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Practical Bayesian Nonparametrics
Nick Foti · Tamara Broderick · Trevor Campbell · Michael Hughes · Jeffrey Miller · Aaron Schein · Sinead Williamson · Yanxun Xu

Thu Dec 08 11:00 PM -- 09:30 AM (PST) @ AC Barcelona Hotel - Barcelona Room
Event URL: https://sites.google.com/site/nipsbnp2016/ »

In theory, Bayesian nonparametric (BNP) methods are well suited to the large data sets that arise in the sciences, technology, politics, and other applied fields. By making use of infinite-dimensional mathematical structures, BNP methods allow the complexity of a learned model to grow as the size of a data set grows, exhibiting desirable Bayesian regularization properties for small data sets and allowing the practitioner to learn ever more from larger data sets. These properties have resulted in the adoption of BNP methods across a diverse set of application areas---including, but not limited to, biology, neuroscience, the humanities, social sciences, economics, and finance.

In practice, BNP methods present a number of computational and modeling challenges. Recent work has brought a wide range of models to bear on applied problems, going beyond the Dirichlet process and Gaussian process. Meanwhile, advances in accelerated inference are making these models tractable in big data problems.

In this workshop, we will explore new BNP methods for diverse applied problems, including cutting-edge models being developed by application domain experts. We will also discuss the limitations of existing methods and discuss key problems that need to be solved. A major focus of the workshop will be to expose participants to practical software tools for performing Bayesian nonparametric analyses. In particular, we plan to host hands-on tutorials to introduce workshop participants to some of the software packages that can be used to easily perform posterior inference for BNP models, e.g. Stan, BNPy, and BNP.jl.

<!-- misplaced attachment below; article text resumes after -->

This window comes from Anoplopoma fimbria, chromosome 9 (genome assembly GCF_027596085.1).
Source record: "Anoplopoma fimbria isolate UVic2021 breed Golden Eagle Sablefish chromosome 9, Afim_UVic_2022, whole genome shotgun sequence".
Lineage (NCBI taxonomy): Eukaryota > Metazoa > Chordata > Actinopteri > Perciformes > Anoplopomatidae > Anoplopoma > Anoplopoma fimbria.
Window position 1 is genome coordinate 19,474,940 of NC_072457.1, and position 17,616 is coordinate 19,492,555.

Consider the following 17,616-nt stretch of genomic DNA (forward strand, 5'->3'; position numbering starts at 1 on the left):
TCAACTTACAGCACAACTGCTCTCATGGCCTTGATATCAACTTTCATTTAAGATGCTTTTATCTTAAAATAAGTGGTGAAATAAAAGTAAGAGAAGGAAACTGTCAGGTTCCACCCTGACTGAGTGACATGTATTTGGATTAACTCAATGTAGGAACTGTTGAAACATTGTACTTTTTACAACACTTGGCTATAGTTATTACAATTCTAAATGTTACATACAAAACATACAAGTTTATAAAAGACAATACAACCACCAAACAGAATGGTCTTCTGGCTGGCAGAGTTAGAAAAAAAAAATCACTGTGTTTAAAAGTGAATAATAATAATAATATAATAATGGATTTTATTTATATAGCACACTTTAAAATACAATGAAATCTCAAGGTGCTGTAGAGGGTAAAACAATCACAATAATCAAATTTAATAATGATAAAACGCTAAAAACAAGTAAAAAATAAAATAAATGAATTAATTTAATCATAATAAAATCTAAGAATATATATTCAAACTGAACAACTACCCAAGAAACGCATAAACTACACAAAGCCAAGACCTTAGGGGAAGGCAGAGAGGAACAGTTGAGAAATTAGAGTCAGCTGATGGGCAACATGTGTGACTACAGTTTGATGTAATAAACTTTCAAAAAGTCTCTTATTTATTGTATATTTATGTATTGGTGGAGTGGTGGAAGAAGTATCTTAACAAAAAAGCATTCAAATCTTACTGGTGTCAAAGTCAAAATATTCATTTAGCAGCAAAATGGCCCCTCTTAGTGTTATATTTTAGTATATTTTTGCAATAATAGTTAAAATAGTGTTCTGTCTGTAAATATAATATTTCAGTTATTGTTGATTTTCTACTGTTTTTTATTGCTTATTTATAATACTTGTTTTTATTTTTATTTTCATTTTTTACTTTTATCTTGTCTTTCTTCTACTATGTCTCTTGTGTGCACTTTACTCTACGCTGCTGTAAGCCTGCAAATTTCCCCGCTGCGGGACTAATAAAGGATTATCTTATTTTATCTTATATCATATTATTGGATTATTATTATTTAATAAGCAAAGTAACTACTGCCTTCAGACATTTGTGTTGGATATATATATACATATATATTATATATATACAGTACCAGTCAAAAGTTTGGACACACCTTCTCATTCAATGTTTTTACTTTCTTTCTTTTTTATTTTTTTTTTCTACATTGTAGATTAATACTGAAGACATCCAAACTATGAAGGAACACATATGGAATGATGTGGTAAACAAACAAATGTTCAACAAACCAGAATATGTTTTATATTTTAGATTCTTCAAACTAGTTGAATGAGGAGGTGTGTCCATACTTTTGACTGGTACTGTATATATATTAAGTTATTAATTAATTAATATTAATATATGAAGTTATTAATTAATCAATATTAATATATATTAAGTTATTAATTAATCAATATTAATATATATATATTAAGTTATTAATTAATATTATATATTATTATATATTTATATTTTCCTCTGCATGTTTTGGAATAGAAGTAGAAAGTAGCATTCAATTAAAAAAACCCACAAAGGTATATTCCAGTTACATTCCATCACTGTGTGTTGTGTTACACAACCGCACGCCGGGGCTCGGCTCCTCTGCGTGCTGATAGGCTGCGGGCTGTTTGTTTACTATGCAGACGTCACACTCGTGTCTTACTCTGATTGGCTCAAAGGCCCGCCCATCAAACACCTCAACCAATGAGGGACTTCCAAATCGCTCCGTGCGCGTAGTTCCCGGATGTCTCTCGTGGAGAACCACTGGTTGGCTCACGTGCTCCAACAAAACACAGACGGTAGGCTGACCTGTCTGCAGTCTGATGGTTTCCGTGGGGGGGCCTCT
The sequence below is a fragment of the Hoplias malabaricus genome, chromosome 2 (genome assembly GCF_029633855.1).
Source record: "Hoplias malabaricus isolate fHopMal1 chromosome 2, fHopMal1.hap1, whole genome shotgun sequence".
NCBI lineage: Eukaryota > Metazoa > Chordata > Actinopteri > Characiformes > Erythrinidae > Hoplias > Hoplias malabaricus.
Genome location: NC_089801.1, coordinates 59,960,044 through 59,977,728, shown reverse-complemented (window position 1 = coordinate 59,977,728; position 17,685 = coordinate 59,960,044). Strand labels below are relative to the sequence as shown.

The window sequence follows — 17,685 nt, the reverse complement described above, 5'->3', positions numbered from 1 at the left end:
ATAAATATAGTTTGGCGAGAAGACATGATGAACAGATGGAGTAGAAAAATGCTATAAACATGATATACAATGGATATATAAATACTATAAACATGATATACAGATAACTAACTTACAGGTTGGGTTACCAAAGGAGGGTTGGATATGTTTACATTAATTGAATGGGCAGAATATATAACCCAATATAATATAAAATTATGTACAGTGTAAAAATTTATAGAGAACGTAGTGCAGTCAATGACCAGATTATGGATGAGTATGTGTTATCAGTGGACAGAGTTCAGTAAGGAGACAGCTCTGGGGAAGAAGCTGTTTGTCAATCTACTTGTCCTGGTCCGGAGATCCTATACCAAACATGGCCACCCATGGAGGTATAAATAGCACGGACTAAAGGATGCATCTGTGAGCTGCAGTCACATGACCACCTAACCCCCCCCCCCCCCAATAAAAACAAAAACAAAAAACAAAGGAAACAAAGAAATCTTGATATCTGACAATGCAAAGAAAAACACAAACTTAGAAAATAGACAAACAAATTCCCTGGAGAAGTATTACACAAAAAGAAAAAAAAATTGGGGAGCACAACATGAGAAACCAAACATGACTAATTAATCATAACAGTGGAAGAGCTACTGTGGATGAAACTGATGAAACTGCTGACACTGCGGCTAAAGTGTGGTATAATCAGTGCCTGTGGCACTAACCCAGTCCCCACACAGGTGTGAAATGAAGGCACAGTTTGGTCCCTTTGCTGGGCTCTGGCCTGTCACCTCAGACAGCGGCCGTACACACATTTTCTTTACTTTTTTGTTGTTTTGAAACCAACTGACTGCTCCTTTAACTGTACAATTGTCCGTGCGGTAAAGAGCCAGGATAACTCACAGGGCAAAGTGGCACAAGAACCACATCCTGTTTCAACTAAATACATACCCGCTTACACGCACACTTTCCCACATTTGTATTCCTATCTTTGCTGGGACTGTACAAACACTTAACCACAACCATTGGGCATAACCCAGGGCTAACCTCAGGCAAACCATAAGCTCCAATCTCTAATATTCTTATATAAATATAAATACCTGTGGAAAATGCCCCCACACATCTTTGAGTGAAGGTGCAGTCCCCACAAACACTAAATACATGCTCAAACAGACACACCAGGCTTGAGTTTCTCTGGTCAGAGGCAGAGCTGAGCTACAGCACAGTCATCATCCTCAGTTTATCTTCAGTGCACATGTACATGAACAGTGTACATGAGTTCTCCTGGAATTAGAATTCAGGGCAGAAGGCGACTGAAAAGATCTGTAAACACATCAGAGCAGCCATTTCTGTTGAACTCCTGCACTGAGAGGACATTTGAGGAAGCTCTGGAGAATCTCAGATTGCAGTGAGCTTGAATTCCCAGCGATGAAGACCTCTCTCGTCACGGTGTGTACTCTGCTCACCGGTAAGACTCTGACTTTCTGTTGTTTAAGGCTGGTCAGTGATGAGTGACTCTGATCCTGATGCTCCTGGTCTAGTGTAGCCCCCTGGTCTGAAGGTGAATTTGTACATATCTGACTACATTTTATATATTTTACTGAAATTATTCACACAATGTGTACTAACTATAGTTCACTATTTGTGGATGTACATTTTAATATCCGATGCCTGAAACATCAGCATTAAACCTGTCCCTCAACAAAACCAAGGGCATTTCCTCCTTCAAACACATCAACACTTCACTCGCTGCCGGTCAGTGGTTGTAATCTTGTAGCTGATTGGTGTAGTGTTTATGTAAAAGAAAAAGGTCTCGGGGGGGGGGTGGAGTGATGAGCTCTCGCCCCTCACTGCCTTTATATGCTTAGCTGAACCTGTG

We expect workshop participants to come from a variety of fields, including but not limited to machine learning, statistics, engineering, political science, and various biological sciences. The workshop will be relevant both to BNP experts as well as those interested in learning how to apply BNP models. There will be a special emphasis on work that makes BNP methods easy-to-use in practice and computationally efficient. Participants will leave the workshop with (i) exposure to recent advances in the field, (ii) hands-on experience with software implementing BNP methods, and (iii) an idea of the current challenges that need to be overcome in order to make BNP methods more widespread in practice. These goals will be accomplished through a series of invited and contributed talks, a poster session, and at least one hands-on tutorial session where participants can get their hands dirty with BNP methods.